SEATTLE — HTC has handed PR duties to GolinHarris in the US and parted ways with longtime agency partner Waggener Edstrom.

Paradigm Communications will take on HTC’s work in Canada. Separately, HTC continues to review PR agencies in Asia-Pacific, where the business is largely handled by Bite Communications. Meanwhile, Nelson Bostock will continue to serve in a global coordination role based out of London.

The North American PR shift comes amid some turmoil as the mobile phone maker is looking to revive its brand after losing marketshare to rivals like Samsung and Apple. Last fall, HTC’s global head of PR Lorain Wong resigned after only a few months on the job. Fiona Naughton, VP of global marketing, has stepped into the role following Wong's departure. The company's US-based global comms director Sally Julien also recently departed.

Tom Harlin, director of PR for HTC America, says HTC is “on a growth trajectory” and much of its marketing will focus on building a brand around the HTC One smartphone launched last year.

“We need to make sure more discerning consumers are aware of the HTC One and what we’ve been able to achieve,” Harlin says.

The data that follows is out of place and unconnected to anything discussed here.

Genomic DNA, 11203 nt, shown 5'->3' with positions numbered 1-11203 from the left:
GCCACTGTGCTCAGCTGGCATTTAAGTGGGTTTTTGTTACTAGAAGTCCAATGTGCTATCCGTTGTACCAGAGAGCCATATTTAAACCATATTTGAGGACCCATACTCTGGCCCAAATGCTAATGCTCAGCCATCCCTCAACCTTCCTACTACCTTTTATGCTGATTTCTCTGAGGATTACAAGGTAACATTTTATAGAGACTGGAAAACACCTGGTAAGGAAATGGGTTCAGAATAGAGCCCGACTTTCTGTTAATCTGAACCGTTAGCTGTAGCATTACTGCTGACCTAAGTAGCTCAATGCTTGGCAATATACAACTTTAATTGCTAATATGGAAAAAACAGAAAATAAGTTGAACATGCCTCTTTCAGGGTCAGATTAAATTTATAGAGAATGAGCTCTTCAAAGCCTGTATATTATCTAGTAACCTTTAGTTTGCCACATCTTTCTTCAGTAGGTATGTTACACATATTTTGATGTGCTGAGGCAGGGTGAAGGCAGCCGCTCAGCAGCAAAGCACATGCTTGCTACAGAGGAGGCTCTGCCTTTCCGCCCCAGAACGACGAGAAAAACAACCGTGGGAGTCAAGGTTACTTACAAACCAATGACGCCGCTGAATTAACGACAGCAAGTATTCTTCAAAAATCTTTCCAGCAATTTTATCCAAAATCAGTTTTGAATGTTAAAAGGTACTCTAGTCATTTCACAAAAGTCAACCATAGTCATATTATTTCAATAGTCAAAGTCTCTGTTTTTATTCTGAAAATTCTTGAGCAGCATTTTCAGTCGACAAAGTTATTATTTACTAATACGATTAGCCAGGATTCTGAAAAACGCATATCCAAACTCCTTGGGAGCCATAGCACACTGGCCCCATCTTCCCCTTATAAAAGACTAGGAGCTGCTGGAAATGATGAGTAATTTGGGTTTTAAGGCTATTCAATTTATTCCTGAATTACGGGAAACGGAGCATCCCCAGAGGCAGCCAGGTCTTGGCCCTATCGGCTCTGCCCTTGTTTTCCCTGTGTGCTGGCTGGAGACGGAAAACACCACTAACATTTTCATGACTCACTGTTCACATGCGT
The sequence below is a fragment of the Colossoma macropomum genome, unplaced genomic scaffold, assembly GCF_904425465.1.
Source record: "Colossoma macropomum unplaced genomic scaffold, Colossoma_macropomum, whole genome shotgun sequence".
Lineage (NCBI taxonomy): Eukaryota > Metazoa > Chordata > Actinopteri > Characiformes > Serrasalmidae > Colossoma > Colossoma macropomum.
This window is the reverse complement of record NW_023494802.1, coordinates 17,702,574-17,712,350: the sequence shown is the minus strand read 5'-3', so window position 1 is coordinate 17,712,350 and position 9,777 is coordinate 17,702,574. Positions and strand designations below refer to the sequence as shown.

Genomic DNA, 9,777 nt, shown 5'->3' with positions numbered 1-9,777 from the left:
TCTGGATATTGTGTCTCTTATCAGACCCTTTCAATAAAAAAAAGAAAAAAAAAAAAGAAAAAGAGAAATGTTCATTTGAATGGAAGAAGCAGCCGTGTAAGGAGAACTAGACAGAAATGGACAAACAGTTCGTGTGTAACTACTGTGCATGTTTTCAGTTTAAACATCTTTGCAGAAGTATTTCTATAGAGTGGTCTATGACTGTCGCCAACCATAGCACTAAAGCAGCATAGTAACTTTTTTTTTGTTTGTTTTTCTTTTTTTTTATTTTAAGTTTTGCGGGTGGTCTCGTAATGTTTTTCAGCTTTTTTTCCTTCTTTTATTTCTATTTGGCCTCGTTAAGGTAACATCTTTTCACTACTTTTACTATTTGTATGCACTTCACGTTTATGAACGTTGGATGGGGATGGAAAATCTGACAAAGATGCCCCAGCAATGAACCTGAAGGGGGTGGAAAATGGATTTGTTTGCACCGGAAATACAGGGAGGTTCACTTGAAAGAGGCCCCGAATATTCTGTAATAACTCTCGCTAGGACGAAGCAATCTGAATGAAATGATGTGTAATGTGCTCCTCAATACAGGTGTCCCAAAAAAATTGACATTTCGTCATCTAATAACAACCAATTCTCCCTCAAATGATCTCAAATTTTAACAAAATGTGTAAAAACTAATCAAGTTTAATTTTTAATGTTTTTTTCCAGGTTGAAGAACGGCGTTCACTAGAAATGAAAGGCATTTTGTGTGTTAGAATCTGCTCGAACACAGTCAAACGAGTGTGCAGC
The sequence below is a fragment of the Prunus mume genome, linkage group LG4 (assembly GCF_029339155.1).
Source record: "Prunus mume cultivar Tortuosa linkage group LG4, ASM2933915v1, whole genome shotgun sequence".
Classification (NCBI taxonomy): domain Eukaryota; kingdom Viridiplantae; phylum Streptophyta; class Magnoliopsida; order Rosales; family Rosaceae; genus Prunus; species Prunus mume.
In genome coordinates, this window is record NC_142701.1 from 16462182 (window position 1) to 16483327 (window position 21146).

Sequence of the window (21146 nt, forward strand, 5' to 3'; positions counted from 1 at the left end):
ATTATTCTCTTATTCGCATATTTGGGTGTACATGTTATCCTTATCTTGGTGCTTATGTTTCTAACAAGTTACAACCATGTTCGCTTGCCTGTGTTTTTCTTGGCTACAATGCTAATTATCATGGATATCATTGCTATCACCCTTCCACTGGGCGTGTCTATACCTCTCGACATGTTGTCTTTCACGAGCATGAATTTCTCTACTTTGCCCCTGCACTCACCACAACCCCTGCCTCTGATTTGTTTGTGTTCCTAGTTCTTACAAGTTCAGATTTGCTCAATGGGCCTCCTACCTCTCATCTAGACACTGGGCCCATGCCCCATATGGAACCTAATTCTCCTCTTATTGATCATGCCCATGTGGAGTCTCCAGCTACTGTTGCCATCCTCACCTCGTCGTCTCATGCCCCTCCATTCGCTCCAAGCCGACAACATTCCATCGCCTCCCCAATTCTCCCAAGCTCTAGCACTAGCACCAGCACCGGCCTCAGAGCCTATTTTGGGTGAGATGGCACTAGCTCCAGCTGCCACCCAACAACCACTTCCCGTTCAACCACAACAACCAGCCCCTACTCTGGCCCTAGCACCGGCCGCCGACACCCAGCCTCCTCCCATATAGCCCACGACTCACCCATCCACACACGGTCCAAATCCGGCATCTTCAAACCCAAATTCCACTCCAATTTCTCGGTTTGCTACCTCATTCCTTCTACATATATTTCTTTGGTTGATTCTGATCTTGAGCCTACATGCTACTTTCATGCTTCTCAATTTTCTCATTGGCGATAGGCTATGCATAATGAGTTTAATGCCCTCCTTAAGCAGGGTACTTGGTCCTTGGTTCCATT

GolinHarris, he says, was selected for its experience working with lifestyle brands (including McDonalds), consumer electronics and its Bridge engagement platform.

“They seem to recognize that PR isn’t just about individuals who report on the news -- it’s also bloggers, YouTube fans and more,” Harlin says. “Maintaining a brand’s reputation expands to various areas.”

Golin’s Western region head Judy Johnson and the Southern California-based EVP Lisa Falcetti will lead the business, but it will span across offices in the Midwest and New York. Harlin declined to comment on budget, but it’s understood to be in the seven-figure range.

Harlin calls Waggener Edstrom “a great agency” that worked with HTC for more than five years. WagEd pitched to retain the business. Also involved in the pitch was the Zeno Group which “had a very strong presentation” Harlin noted. Zeno recently picked up competitor Motorola in Asia-Pacific.

“Our communications goals are to have more awareness and understanding of what we bring to the market,” Harlin says. “Look for us to bring out some innovative campaigns and announcement offerings -- the types of things you wouldn’t expect from [original equipment manufacturers].”

For the last several years, HTC has been transitioning from an OEM to a consumer mobile device manufacturer. The company conducts bi-annual reviews of its business service providers, Harlin noted.